Transmigration as a challenge to urban social policy and social work in super-divers cities
Faculty of Social Sciences. Sociology
Superdiversity : Theory, Method and Practice, University of Birmingham, 23-25 June 2014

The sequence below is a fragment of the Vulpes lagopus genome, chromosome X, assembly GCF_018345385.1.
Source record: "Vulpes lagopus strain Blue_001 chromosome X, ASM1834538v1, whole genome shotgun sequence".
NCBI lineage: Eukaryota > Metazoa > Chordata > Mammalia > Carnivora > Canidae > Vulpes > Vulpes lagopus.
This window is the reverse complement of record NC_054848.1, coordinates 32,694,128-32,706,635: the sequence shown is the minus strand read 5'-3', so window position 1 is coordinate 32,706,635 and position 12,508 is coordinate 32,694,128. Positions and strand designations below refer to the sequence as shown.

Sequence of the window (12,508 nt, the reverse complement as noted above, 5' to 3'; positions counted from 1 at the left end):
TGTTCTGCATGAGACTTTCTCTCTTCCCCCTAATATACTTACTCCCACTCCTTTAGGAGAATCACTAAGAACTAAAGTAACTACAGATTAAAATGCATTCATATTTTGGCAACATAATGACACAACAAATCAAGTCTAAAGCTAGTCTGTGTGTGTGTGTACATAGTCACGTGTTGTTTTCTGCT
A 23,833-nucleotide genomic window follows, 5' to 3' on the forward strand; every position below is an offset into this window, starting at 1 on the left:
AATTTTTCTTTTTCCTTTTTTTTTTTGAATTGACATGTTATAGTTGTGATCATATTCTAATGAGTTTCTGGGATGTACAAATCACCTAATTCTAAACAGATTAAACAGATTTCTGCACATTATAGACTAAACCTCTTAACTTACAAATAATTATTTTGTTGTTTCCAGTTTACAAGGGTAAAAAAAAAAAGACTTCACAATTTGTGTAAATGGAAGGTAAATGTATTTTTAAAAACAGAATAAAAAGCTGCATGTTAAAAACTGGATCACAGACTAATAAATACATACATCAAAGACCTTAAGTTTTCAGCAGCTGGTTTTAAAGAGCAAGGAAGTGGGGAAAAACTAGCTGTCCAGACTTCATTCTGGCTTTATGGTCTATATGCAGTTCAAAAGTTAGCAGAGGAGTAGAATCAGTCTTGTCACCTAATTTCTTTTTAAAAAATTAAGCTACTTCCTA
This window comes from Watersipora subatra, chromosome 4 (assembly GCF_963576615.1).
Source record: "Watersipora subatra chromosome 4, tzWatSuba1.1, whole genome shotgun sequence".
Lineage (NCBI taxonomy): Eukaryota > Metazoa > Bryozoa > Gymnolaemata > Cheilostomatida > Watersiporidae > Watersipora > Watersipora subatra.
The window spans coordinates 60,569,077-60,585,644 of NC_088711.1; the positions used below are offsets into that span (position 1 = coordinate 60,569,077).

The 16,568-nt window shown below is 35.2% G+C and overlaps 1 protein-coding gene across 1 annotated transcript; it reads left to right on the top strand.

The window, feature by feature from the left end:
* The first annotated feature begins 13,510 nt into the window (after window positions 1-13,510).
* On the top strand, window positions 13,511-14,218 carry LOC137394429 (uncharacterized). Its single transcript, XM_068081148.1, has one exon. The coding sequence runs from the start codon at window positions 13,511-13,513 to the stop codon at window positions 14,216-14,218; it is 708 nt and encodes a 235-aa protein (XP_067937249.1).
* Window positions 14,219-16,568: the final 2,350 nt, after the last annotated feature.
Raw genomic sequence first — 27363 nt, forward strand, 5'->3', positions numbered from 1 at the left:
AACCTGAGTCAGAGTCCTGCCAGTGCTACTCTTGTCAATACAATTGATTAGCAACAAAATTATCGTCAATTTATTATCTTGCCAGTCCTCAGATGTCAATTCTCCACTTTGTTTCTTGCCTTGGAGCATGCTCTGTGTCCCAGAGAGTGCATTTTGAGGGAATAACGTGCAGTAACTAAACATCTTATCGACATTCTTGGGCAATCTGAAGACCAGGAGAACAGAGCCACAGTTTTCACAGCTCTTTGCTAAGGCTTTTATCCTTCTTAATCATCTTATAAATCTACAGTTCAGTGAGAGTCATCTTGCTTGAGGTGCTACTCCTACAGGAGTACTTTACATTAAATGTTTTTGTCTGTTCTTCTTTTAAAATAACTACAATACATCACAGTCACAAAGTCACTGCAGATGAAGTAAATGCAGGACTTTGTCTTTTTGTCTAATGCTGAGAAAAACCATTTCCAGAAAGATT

The shift towards super-diversity in large European cities includes an increase of flexible migration strategies: many contemporary migrants come and go, not always being sure how long they will stay in sending or receiving countries; when they will stop migrating; or where they will settle. The social life of these mobile migrants or transmigrants is not only oriented towards their new countries, but consists of complex networks and contacts beyond boundaries. They shift between different modus operandi and between different visible and invisible, local and global networks. Transmigrants balance themselves atop the tight rope, vacillating between maintaining some functional sense of local rootedness while at the same time gaining access to opportunities that are more transnational, even global, in scope(Simone 2001:84). Many transmigrants still face a high risk of social vulnerability. As a consequence, they are overrepresented in the client population of social services. The paper explores the impact of transmigration on social policy and social work practice in super-divers cities. We first describe the context of super-diversity as a framework to study transmigration. Building upon the existing definitions of transmigration we present our operationalization and the first results of an on-going social work research in the two main and super-diverse Belgian cities (Brussels and Antwerp) and is based on the analysis of qualitative data, gathered by means of focus groups with social workers, and in-depth interviews with Moroccan, Brazilian and Ghanaian transmigrants. Finally we discuss how transmigration gives rise to renewed social work practices explore the challenges to overcome the difference in perspective between the transnational lives of transmigrants vis a vis the mostly locally rooted practices of social workers. Keywords: transmigration, transnationalism, social work research, urban social work, super-diversity.